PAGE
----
Rebbi Yochanan derives from the verse which discusses Tevilah for garments afflicted with Tzara'as that Tevilah needs specific intent even for non-sanctified (Chulin) items. Therefore, he rules that a woman who immerses against her will, without intent, is not valid.
The Gemara explains that if "her friend made her immerse," then the specific intent of her friend suffices and her Tevilah is valid according to everyone.
The OR SAM'EACH (beginning of Hilchos Mikva'os) asks that the Halachah in the case of the writing of a Get is that the Get must be written Lishmah, with specific intent that it is being written for the Gerushin of this man and this woman. If the Get is not written Lishmah, it is invalid, even if someone stood over the scribe and told him to have Kavanah to write it Lishmah. The Get is invalid in such a case because of the principle that a person who has freedom of choice performs his actions on his own accord and not according to the will of another person.
Accordingly, the woman's Tevilah should be invalid, unless she has Kavanah herself. The Kavanah of the one who causes her to immerse should not be effective.
(a) The OR SAME'ACH writes that according to Rebbi Yochanan, who derives from the Tevilah of afflicted garments that a woman's Tevilah needs Kavanah, the Gemara is not problematic. In the case of the Tevilah of clothing, the Torah requires the Kavanah of the person who is immersing the clothing in the water. Similarly, for the Tevilah of a woman, the Kavanah of the person who is immersing the woman in the water suffices.
According to Rav, who derives the Halachah of Kavanah from the laws of Shechitah, the question remains. The Kavanah of the person who immerses the woman in the water should not be effective, just as the Kavanah of the person who tells the scribe to write the Get with Kavanah is not effective.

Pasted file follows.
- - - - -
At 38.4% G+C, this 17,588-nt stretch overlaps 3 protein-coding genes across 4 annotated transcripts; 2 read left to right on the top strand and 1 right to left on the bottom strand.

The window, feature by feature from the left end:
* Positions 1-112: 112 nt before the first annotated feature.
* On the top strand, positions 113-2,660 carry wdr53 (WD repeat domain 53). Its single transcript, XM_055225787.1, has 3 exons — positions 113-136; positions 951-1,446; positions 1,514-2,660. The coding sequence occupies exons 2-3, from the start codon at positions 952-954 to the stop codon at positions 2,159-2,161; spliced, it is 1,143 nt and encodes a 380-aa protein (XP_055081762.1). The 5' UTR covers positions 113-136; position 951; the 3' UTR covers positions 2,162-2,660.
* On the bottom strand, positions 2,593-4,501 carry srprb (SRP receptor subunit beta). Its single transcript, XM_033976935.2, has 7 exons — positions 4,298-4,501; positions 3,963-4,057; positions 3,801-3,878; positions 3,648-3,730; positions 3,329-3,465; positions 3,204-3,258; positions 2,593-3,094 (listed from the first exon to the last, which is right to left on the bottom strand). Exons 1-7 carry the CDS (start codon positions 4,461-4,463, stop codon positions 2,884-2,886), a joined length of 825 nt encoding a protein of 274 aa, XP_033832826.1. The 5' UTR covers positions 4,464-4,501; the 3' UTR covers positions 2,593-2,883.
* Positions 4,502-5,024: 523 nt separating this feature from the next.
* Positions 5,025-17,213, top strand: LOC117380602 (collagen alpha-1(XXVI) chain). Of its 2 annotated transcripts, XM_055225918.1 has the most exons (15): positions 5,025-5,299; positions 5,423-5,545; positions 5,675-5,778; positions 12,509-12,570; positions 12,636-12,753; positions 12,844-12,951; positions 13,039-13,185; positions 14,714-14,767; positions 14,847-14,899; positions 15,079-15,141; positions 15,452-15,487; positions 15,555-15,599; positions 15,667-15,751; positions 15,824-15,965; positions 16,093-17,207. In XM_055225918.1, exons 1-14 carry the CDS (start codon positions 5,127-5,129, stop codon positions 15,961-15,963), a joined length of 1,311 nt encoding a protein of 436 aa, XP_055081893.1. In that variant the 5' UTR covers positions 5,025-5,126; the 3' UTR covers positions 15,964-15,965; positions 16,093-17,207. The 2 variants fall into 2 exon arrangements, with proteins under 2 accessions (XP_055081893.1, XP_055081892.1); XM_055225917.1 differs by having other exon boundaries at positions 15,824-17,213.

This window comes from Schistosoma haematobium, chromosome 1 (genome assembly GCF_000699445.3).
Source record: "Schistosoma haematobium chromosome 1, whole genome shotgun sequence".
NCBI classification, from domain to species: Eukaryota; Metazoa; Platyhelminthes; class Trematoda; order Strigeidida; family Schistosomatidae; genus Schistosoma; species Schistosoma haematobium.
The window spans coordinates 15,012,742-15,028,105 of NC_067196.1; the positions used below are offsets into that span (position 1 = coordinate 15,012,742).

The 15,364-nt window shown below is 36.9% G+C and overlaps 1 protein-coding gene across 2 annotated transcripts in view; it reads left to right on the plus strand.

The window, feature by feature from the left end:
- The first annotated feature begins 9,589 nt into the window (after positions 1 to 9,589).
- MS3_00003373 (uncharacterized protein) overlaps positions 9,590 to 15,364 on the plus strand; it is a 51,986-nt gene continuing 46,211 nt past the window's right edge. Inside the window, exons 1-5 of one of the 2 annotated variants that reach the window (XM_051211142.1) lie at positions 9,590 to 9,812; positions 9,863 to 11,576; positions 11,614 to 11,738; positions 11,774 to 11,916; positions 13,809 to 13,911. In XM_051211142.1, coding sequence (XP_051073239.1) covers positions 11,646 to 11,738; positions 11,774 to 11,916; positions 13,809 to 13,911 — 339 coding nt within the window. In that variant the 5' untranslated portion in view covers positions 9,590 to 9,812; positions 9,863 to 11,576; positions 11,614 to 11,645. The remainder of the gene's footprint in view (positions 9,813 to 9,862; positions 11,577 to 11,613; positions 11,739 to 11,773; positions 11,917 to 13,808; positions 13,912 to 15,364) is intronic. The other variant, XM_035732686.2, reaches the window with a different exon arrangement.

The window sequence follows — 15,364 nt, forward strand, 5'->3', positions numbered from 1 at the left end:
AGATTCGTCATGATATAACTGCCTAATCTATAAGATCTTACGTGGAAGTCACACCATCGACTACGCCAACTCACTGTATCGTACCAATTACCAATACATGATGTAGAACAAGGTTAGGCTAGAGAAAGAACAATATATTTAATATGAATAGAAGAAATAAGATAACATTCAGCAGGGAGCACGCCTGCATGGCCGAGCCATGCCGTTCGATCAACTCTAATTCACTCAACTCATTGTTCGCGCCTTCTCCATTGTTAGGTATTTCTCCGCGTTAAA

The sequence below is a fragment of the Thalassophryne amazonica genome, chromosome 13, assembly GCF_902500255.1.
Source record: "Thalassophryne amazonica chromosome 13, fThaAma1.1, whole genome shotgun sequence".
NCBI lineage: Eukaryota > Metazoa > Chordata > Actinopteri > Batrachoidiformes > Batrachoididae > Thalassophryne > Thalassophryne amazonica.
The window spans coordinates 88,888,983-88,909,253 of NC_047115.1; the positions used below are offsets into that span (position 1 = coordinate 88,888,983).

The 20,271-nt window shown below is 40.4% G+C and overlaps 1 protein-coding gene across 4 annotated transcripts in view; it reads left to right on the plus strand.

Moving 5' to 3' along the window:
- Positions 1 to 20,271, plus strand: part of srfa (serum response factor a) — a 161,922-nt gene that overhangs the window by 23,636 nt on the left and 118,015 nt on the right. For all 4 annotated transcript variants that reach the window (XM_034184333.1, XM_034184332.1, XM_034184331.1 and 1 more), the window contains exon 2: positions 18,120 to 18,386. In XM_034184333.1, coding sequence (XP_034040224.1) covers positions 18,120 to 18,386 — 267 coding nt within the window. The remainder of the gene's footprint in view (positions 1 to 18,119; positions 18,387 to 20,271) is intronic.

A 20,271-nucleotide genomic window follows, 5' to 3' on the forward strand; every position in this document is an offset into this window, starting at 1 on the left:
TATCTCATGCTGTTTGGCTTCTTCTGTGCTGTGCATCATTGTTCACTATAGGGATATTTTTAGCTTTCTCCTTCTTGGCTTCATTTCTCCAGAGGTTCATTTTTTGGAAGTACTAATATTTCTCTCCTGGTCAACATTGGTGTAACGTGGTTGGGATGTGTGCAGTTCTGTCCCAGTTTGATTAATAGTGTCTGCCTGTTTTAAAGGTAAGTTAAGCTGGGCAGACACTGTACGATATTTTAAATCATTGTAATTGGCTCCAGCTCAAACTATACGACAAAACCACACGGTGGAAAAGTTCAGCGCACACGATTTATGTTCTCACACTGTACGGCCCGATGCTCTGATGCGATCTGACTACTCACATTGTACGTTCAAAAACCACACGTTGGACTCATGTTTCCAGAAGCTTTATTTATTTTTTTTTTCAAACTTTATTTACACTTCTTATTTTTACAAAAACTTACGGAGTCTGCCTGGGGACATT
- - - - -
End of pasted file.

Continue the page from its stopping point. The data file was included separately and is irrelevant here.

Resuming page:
The Or Same'ach answers that in the case of a Get, the very creation of the Get comes about through the scribe's writing. Since the scribe is the one who creates the Get with his writing, he must have proper Kavanah of Lishmah, and no one else's Kavanah will help. In contrast, the act of Tevilah creates nothing new; it is an act done to a person, either by the person herself or by someone else. Accordingly, the Kavanah of someone else suffices for the Tevilah to be valid.
(b) The MAHARACH OR ZARU'A seems to have a different understanding. He writes that even the Kavanah of one who is merely observing the Shechitah or the Tevilah is effective. He clearly does not follow the Or Same'ach's approach that the other person's Kavanah works because she is the one doing the act of Tevilah. Why, then, is the Kavanah of the one who writes the Get necessary, and the Kavanah of the one who observes the writing of the Get not effective?
The Maharach Or Zaru'a understands that there is a difference between Kavanah to perform an act, and Kavanah to do an act "Lishmah." "Lishmah" is a designation: the Get must be designated for the Gerushin of this woman. Similarly, a Korban must be slaughtered with intent that it is designated for a particular type of Korban. This designation leaves an impression on the Get or the Korban itself and gives the Get or Korban a certain quality. In contrast, for Shechitah (of Chulin) and Tevilah, the animal or person needs no specific designation. Rather, those acts merely must be done with specific intent to perform the act for a certain purpose, but not to effect any particular change. Kavanah, in the case of Shechitah and Tevilah, is not an inherent part of the act, but is merely an additional requirement. Any Jew suffices to provide this type of Kavanah; it does not have to come from the person who performs the act. (Mordechai Zvi Dicker)